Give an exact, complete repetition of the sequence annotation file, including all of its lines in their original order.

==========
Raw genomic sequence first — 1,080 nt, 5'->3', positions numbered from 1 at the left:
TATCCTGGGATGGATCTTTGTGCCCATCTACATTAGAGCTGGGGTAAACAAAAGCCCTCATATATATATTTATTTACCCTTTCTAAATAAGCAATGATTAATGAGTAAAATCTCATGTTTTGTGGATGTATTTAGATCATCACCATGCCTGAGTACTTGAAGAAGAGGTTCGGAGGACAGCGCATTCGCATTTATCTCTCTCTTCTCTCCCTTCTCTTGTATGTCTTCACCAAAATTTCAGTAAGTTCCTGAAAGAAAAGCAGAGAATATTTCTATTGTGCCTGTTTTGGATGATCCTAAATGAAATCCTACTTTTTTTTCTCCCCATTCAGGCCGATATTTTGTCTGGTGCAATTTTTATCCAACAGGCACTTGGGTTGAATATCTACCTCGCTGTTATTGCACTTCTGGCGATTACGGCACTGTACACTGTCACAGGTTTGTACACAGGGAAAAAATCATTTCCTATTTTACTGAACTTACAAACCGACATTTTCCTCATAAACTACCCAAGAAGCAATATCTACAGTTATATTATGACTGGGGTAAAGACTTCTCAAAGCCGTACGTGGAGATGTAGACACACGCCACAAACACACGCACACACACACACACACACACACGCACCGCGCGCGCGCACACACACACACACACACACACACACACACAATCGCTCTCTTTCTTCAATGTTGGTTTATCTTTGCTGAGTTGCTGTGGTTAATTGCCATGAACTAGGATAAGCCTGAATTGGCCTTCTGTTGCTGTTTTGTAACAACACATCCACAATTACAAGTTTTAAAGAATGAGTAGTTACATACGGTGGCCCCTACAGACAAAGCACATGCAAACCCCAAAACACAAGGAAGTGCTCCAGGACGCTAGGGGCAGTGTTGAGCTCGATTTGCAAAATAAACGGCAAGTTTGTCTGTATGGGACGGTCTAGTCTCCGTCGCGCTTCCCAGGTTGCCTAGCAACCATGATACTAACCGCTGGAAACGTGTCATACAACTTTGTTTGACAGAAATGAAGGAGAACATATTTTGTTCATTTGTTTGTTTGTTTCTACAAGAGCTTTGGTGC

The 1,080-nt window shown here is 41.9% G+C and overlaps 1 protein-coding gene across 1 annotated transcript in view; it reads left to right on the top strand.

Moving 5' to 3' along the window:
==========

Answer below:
Raw genomic sequence first — 1,080 nt, 5'->3', positions numbered from 1 at the left:
TATCCTGGGATGGATCTTTGTGCCCATCTACATTAGAGCTGGGGTAAACAAAAGCCCTCATATATATATTTATTTACCCTTTCTAAATAAGCAATGATTAATGAGTAAAATCTCATGTTTTGTGGATGTATTTAGATCATCACCATGCCTGAGTACTTGAAGAAGAGGTTCGGAGGACAGCGCATTCGCATTTATCTCTCTCTTCTCTCCCTTCTCTTGTATGTCTTCACCAAAATTTCAGTAAGTTCCTGAAAGAAAAGCAGAGAATATTTCTATTGTGCCTGTTTTGGATGATCCTAAATGAAATCCTACTTTTTTTTCTCCCCATTCAGGCCGATATTTTGTCTGGTGCAATTTTTATCCAACAGGCACTTGGGTTGAATATCTACCTCGCTGTTATTGCACTTCTGGCGATTACGGCACTGTACACTGTCACAGGTTTGTACACAGGGAAAAAATCATTTCCTATTTTACTGAACTTACAAACCGACATTTTCCTCATAAACTACCCAAGAAGCAATATCTACAGTTATATTATGACTGGGGTAAAGACTTCTCAAAGCCGTACGTGGAGATGTAGACACACGCCACAAACACACGCACACACACACACACACACACACGCACCGCGCGCGCGCACACACACACACACACACACACACACACACAATCGCTCTCTTTCTTCAATGTTGGTTTATCTTTGCTGAGTTGCTGTGGTTAATTGCCATGAACTAGGATAAGCCTGAATTGGCCTTCTGTTGCTGTTTTGTAACAACACATCCACAATTACAAGTTTTAAAGAATGAGTAGTTACATACGGTGGCCCCTACAGACAAAGCACATGCAAACCCCAAAACACAAGGAAGTGCTCCAGGACGCTAGGGGCAGTGTTGAGCTCGATTTGCAAAATAAACGGCAAGTTTGTCTGTATGGGACGGTCTAGTCTCCGTCGCGCTTCCCAGGTTGCCTAGCAACCATGATACTAACCGCTGGAAACGTGTCATACAACTTTGTTTGACAGAAATGAAGGAGAACATATTTTGTTCATTTGTTTGTTTGTTTCTACAAGAGCTTTGGTGC

The 1,080-nt window shown here is 41.9% G+C and overlaps 1 protein-coding gene across 1 annotated transcript in view; it reads left to right on the top strand.

Moving 5' to 3' along the window: